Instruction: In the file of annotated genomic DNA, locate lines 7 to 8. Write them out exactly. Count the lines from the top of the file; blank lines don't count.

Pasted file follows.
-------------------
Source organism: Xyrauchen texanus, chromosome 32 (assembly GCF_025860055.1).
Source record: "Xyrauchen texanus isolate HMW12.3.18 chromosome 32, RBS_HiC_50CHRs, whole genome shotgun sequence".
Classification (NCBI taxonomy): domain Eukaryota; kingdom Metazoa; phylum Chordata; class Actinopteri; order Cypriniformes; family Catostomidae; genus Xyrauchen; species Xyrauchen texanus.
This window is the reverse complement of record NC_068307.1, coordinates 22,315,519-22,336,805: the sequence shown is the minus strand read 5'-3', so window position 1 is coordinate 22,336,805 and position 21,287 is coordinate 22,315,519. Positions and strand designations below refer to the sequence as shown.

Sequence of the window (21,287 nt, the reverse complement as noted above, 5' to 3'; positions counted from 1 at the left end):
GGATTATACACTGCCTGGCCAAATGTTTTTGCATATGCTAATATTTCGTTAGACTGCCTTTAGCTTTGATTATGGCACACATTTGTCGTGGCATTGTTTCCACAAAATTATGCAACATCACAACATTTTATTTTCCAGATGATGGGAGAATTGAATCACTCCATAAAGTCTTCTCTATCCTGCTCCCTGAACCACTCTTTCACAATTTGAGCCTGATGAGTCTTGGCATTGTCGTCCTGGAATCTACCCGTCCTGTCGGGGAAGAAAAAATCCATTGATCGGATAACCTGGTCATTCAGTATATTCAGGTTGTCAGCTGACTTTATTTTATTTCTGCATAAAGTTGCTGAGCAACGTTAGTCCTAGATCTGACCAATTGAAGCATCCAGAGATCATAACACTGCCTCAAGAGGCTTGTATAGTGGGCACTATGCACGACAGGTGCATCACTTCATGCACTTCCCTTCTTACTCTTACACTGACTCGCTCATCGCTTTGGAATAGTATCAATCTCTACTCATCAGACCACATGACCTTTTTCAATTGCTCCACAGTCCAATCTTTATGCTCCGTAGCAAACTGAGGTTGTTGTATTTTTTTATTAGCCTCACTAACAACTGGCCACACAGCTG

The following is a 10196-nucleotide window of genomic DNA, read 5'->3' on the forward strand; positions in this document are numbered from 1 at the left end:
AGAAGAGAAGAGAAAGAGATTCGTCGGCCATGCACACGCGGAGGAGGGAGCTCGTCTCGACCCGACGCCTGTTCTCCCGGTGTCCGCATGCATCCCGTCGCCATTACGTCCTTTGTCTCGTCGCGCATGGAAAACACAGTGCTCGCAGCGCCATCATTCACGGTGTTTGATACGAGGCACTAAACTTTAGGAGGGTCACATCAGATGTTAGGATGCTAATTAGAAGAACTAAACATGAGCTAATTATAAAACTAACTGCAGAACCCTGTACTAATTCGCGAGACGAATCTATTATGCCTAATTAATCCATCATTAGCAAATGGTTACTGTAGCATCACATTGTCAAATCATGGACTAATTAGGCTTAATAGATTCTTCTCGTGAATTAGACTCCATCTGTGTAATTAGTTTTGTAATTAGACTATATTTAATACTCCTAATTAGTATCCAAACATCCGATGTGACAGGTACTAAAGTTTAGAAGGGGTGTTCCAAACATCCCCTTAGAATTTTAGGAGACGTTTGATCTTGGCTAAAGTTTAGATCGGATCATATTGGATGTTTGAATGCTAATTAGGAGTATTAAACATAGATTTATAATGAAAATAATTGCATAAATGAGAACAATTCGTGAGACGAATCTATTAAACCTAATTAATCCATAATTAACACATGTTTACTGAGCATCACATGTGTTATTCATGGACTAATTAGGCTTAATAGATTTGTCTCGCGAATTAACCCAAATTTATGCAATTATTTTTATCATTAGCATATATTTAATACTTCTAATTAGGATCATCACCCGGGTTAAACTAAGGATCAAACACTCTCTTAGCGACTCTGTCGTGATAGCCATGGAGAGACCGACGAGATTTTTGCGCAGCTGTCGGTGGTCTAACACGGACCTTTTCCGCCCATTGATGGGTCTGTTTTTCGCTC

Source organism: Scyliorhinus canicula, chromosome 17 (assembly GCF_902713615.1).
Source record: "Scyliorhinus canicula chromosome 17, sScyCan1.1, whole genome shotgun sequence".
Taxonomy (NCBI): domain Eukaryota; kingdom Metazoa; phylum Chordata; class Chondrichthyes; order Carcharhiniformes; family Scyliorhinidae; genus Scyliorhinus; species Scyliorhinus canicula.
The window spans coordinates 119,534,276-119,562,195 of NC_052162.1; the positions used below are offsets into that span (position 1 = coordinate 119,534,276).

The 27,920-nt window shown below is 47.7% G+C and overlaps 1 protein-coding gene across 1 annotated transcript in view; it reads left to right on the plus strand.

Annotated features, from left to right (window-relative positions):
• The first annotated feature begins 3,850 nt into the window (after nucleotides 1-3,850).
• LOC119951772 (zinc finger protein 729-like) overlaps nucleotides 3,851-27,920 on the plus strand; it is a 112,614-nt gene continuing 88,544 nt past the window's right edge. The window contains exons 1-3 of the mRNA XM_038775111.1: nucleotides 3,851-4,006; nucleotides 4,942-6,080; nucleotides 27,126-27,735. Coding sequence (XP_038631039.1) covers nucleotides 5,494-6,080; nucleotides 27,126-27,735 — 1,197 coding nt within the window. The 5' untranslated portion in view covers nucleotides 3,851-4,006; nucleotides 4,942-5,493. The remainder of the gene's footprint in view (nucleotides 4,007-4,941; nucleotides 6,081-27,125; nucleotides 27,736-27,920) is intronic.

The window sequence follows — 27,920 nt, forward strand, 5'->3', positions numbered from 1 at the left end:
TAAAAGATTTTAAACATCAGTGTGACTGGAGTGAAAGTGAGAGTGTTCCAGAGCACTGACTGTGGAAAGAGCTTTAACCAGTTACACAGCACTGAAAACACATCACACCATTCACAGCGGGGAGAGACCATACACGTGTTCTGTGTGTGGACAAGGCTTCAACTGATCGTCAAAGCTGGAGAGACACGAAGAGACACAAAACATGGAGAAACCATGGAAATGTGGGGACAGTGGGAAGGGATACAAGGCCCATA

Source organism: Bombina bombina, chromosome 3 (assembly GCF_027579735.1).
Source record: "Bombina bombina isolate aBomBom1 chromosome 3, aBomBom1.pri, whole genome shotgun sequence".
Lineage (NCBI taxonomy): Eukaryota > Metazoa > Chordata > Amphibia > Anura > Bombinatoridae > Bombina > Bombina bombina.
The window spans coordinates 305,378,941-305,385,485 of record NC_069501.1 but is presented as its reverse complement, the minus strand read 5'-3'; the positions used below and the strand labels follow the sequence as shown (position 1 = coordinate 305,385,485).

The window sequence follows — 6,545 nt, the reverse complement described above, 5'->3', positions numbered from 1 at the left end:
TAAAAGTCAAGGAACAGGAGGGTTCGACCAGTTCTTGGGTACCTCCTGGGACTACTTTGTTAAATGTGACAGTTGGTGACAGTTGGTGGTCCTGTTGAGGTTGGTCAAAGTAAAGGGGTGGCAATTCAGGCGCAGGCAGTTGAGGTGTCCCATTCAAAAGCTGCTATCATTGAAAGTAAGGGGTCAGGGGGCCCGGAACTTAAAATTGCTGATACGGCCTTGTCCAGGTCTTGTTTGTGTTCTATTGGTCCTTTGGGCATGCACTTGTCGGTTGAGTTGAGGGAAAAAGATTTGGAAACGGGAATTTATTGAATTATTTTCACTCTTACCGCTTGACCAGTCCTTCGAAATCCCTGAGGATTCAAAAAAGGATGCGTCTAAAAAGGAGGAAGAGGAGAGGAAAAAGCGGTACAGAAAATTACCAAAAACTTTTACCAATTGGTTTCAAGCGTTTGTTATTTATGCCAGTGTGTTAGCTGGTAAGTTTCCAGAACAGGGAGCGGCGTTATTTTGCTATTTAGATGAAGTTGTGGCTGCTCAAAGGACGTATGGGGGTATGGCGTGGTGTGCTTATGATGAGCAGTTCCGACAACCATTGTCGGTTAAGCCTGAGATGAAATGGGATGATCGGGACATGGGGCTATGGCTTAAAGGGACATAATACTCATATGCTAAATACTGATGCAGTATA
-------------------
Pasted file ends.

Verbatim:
The following is a 10196-nucleotide window of genomic DNA, read 5'->3' on the forward strand; positions in this document are numbered from 1 at the left end:
AGAAGAGAAGAGAAAGAGATTCGTCGGCCATGCACACGCGGAGGAGGGAGCTCGTCTCGACCCGACGCCTGTTCTCCCGGTGTCCGCATGCATCCCGTCGCCATTACGTCCTTTGTCTCGTCGCGCATGGAAAACACAGTGCTCGCAGCGCCATCATTCACGGTGTTTGATACGAGGCACTAAACTTTAGGAGGGTCACATCAGATGTTAGGATGCTAATTAGAAGAACTAAACATGAGCTAATTATAAAACTAACTGCAGAACCCTGTACTAATTCGCGAGACGAATCTATTATGCCTAATTAATCCATCATTAGCAAATGGTTACTGTAGCATCACATTGTCAAATCATGGACTAATTAGGCTTAATAGATTCTTCTCGTGAATTAGACTCCATCTGTGTAATTAGTTTTGTAATTAGACTATATTTAATACTCCTAATTAGTATCCAAACATCCGATGTGACAGGTACTAAAGTTTAGAAGGGGTGTTCCAAACATCCCCTTAGAATTTTAGGAGACGTTTGATCTTGGCTAAAGTTTAGATCGGATCATATTGGATGTTTGAATGCTAATTAGGAGTATTAAACATAGATTTATAATGAAAATAATTGCATAAATGAGAACAATTCGTGAGACGAATCTATTAAACCTAATTAATCCATAATTAACACATGTTTACTGAGCATCACATGTGTTATTCATGGACTAATTAGGCTTAATAGATTTGTCTCGCGAATTAACCCAAATTTATGCAATTATTTTTATCATTAGCATATATTTAATACTTCTAATTAGGATCATCACCCGGGTTAAACTAAGGATCAAACACTCTCTTAGCGACTCTGTCGTGATAGCCATGGAGAGACCGACGAGATTTTTGCGCAGCTGTCGGTGGTCTAACACGGACCTTTTCCGCCCATTGATGGGTCTGTTTTTCGCTC